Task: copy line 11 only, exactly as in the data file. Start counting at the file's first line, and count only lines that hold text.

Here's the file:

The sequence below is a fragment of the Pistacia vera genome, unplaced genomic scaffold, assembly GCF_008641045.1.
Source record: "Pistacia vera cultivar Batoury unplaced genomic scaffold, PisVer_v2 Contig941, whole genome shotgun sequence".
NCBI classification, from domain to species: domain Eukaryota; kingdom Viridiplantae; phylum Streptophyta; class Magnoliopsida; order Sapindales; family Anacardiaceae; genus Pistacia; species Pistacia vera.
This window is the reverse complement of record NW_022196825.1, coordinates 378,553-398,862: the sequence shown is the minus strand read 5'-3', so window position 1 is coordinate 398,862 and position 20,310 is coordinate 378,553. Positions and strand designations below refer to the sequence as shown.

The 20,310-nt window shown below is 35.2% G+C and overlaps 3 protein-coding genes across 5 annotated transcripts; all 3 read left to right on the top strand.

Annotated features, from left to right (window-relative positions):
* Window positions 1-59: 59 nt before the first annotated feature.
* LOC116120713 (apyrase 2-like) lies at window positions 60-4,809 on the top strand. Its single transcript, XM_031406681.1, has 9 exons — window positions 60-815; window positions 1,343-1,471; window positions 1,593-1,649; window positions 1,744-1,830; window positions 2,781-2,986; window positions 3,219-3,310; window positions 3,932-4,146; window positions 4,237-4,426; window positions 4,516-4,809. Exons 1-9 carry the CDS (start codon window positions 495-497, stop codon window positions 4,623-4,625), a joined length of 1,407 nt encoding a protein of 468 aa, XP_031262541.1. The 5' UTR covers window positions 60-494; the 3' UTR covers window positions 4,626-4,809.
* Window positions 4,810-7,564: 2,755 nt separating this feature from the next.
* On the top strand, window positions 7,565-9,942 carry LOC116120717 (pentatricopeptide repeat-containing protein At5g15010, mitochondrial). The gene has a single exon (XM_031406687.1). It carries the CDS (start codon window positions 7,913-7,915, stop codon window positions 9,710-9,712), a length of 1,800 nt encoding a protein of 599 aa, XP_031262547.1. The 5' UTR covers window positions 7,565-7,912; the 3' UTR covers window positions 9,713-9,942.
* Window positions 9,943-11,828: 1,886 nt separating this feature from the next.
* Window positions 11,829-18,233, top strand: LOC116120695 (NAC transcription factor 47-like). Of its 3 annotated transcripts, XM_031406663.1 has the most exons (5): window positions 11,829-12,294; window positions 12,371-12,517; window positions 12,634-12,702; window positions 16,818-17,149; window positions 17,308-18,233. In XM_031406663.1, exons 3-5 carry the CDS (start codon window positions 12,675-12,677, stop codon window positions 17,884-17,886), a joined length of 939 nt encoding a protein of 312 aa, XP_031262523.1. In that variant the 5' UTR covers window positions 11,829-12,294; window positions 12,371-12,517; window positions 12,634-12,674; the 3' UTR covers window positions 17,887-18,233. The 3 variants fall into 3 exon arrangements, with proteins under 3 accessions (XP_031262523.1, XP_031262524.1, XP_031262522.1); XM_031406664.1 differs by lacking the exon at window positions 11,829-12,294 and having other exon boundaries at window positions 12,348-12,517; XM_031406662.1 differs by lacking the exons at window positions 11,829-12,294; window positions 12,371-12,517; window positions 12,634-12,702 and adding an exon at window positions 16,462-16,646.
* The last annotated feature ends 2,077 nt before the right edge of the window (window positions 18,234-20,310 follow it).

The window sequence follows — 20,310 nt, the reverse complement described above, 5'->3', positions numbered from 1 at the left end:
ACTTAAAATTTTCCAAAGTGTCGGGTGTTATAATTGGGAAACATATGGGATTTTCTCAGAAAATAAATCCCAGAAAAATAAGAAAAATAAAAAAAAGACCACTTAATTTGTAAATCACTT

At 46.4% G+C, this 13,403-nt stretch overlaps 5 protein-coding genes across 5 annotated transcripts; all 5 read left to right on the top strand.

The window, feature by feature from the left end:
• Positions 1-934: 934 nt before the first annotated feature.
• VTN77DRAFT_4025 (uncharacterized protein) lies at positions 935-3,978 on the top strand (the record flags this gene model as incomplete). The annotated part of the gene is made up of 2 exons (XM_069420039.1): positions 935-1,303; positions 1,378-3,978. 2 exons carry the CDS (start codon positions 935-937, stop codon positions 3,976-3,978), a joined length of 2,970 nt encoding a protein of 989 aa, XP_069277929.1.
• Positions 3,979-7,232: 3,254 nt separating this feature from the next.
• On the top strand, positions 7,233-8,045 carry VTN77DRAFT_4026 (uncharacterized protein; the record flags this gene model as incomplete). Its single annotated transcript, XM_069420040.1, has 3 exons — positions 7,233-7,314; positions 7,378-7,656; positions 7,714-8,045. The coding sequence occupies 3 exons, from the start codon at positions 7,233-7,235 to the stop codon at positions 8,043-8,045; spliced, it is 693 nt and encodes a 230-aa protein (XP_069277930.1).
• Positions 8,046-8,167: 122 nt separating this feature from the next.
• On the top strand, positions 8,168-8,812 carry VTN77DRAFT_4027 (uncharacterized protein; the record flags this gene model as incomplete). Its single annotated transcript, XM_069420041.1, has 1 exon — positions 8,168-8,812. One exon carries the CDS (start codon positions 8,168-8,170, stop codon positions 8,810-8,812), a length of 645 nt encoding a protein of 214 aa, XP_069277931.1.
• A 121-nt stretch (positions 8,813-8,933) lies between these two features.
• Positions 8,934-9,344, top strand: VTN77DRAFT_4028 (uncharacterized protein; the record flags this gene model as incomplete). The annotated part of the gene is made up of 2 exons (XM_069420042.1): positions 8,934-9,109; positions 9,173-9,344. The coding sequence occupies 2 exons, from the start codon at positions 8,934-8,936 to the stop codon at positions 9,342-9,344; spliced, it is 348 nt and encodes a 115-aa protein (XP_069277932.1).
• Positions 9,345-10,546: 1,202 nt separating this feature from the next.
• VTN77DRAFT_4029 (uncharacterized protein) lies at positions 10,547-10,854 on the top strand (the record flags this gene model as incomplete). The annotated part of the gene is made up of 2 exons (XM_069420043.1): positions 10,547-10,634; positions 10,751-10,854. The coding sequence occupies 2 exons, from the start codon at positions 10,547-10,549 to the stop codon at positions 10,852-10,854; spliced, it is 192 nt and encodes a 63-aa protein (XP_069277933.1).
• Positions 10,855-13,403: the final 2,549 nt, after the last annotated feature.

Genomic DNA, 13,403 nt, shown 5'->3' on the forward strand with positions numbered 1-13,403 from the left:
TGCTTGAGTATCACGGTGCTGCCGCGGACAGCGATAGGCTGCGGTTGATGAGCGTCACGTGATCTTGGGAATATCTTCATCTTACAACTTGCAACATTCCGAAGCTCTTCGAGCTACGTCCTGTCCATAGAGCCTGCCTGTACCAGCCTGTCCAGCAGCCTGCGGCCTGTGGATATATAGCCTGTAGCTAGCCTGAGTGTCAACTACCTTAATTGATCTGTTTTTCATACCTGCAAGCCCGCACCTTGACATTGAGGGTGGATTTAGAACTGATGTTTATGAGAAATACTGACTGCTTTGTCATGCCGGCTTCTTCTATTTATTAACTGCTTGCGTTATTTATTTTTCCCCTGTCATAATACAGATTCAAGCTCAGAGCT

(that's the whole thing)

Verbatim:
* Window positions 9,943-11,828: 1,886 nt separating this feature from the next.